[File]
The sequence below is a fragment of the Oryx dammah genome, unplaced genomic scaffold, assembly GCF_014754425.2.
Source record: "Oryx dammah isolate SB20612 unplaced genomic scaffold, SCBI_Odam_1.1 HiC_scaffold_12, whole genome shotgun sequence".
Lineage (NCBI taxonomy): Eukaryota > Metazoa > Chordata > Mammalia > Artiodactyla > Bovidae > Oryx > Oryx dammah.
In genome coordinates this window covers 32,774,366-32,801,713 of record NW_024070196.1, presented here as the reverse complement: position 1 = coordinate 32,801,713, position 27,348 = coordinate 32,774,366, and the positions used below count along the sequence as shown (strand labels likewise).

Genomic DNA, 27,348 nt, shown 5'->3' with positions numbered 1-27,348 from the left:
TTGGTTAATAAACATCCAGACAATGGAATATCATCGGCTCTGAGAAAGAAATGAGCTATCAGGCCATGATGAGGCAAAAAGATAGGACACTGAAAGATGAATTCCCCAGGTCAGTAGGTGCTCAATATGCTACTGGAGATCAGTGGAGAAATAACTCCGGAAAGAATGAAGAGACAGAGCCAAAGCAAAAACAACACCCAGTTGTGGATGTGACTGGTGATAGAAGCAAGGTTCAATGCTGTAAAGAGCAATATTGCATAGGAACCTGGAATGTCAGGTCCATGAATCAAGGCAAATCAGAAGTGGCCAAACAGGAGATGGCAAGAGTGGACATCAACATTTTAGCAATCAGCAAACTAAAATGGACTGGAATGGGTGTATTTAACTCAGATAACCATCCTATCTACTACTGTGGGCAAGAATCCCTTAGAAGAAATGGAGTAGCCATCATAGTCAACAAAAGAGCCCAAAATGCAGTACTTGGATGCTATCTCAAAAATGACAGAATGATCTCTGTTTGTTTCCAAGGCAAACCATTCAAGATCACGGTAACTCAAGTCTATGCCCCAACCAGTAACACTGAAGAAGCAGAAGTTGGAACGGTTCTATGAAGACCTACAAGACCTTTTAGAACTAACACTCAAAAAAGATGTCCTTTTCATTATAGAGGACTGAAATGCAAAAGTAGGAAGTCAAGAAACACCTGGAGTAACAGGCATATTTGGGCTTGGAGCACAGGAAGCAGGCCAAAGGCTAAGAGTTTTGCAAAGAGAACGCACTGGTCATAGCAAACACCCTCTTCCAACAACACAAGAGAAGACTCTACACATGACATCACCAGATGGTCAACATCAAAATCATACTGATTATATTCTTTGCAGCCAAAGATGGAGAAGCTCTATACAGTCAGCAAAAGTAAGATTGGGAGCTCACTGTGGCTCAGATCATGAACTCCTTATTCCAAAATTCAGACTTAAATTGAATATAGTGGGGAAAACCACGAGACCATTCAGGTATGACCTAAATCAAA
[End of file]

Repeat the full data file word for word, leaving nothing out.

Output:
The sequence below is a fragment of the Oryx dammah genome, unplaced genomic scaffold, assembly GCF_014754425.2.
Source record: "Oryx dammah isolate SB20612 unplaced genomic scaffold, SCBI_Odam_1.1 HiC_scaffold_12, whole genome shotgun sequence".
Lineage (NCBI taxonomy): Eukaryota > Metazoa > Chordata > Mammalia > Artiodactyla > Bovidae > Oryx > Oryx dammah.
In genome coordinates this window covers 32,774,366-32,801,713 of record NW_024070196.1, presented here as the reverse complement: position 1 = coordinate 32,801,713, position 27,348 = coordinate 32,774,366, and the positions used below count along the sequence as shown (strand labels likewise).

Genomic DNA, 27,348 nt, shown 5'->3' with positions numbered 1-27,348 from the left:
TTGGTTAATAAACATCCAGACAATGGAATATCATCGGCTCTGAGAAAGAAATGAGCTATCAGGCCATGATGAGGCAAAAAGATAGGACACTGAAAGATGAATTCCCCAGGTCAGTAGGTGCTCAATATGCTACTGGAGATCAGTGGAGAAATAACTCCGGAAAGAATGAAGAGACAGAGCCAAAGCAAAAACAACACCCAGTTGTGGATGTGACTGGTGATAGAAGCAAGGTTCAATGCTGTAAAGAGCAATATTGCATAGGAACCTGGAATGTCAGGTCCATGAATCAAGGCAAATCAGAAGTGGCCAAACAGGAGATGGCAAGAGTGGACATCAACATTTTAGCAATCAGCAAACTAAAATGGACTGGAATGGGTGTATTTAACTCAGATAACCATCCTATCTACTACTGTGGGCAAGAATCCCTTAGAAGAAATGGAGTAGCCATCATAGTCAACAAAAGAGCCCAAAATGCAGTACTTGGATGCTATCTCAAAAATGACAGAATGATCTCTGTTTGTTTCCAAGGCAAACCATTCAAGATCACGGTAACTCAAGTCTATGCCCCAACCAGTAACACTGAAGAAGCAGAAGTTGGAACGGTTCTATGAAGACCTACAAGACCTTTTAGAACTAACACTCAAAAAAGATGTCCTTTTCATTATAGAGGACTGAAATGCAAAAGTAGGAAGTCAAGAAACACCTGGAGTAACAGGCATATTTGGGCTTGGAGCACAGGAAGCAGGCCAAAGGCTAAGAGTTTTGCAAAGAGAACGCACTGGTCATAGCAAACACCCTCTTCCAACAACACAAGAGAAGACTCTACACATGACATCACCAGATGGTCAACATCAAAATCATACTGATTATATTCTTTGCAGCCAAAGATGGAGAAGCTCTATACAGTCAGCAAAAGTAAGATTGGGAGCTCACTGTGGCTCAGATCATGAACTCCTTATTCCAAAATTCAGACTTAAATTGAATATAGTGGGGAAAACCACGAGACCATTCAGGTATGACCTAAATCAAA